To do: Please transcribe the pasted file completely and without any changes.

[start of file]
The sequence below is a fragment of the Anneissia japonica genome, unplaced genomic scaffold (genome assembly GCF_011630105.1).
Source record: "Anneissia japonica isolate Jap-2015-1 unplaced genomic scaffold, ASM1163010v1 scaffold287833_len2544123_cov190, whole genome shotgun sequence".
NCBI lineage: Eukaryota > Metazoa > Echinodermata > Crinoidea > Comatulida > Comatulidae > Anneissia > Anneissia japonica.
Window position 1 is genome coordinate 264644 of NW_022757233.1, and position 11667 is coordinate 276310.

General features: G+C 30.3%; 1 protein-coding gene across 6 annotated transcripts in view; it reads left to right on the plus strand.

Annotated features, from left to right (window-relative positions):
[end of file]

The sequence below is a fragment of the Anneissia japonica genome, unplaced genomic scaffold (genome assembly GCF_011630105.1).
Source record: "Anneissia japonica isolate Jap-2015-1 unplaced genomic scaffold, ASM1163010v1 scaffold287833_len2544123_cov190, whole genome shotgun sequence".
NCBI lineage: Eukaryota > Metazoa > Echinodermata > Crinoidea > Comatulida > Comatulidae > Anneissia > Anneissia japonica.
Window position 1 is genome coordinate 264644 of NW_022757233.1, and position 11667 is coordinate 276310.

General features: G+C 30.3%; 1 protein-coding gene across 6 annotated transcripts in view; it reads left to right on the plus strand.

Annotated features, from left to right (window-relative positions):